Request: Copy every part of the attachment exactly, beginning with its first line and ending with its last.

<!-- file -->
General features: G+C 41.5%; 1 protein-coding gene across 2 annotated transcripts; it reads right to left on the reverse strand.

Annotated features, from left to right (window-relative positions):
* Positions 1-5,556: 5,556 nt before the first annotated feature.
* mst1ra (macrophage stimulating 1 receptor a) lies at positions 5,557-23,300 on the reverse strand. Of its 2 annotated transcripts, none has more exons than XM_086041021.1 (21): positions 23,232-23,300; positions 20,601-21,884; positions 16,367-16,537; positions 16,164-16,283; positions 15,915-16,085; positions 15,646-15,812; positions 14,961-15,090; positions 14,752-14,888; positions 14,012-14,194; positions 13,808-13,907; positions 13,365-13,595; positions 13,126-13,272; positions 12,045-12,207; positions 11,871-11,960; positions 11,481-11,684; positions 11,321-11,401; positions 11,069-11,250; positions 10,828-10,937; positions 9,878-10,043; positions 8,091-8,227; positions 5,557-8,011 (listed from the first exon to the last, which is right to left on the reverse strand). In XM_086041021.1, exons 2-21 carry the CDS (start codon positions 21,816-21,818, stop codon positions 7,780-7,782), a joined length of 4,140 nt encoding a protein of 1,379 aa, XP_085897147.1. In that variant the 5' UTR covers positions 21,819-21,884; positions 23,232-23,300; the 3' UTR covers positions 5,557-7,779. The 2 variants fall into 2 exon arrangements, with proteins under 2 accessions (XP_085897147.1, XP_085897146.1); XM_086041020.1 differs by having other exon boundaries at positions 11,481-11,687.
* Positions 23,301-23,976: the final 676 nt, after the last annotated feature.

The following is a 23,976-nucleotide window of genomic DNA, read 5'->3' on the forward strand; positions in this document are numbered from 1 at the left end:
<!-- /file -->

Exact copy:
General features: G+C 41.5%; 1 protein-coding gene across 2 annotated transcripts; it reads right to left on the reverse strand.

Annotated features, from left to right (window-relative positions):
* Positions 1-5,556: 5,556 nt before the first annotated feature.
* mst1ra (macrophage stimulating 1 receptor a) lies at positions 5,557-23,300 on the reverse strand. Of its 2 annotated transcripts, none has more exons than XM_086041021.1 (21): positions 23,232-23,300; positions 20,601-21,884; positions 16,367-16,537; positions 16,164-16,283; positions 15,915-16,085; positions 15,646-15,812; positions 14,961-15,090; positions 14,752-14,888; positions 14,012-14,194; positions 13,808-13,907; positions 13,365-13,595; positions 13,126-13,272; positions 12,045-12,207; positions 11,871-11,960; positions 11,481-11,684; positions 11,321-11,401; positions 11,069-11,250; positions 10,828-10,937; positions 9,878-10,043; positions 8,091-8,227; positions 5,557-8,011 (listed from the first exon to the last, which is right to left on the reverse strand). In XM_086041021.1, exons 2-21 carry the CDS (start codon positions 21,816-21,818, stop codon positions 7,780-7,782), a joined length of 4,140 nt encoding a protein of 1,379 aa, XP_085897147.1. In that variant the 5' UTR covers positions 21,819-21,884; positions 23,232-23,300; the 3' UTR covers positions 5,557-7,779. The 2 variants fall into 2 exon arrangements, with proteins under 2 accessions (XP_085897147.1, XP_085897146.1); XM_086041020.1 differs by having other exon boundaries at positions 11,481-11,687.
* Positions 23,301-23,976: the final 676 nt, after the last annotated feature.

The following is a 23,976-nucleotide window of genomic DNA, read 5'->3' on the forward strand; positions in this document are numbered from 1 at the left end: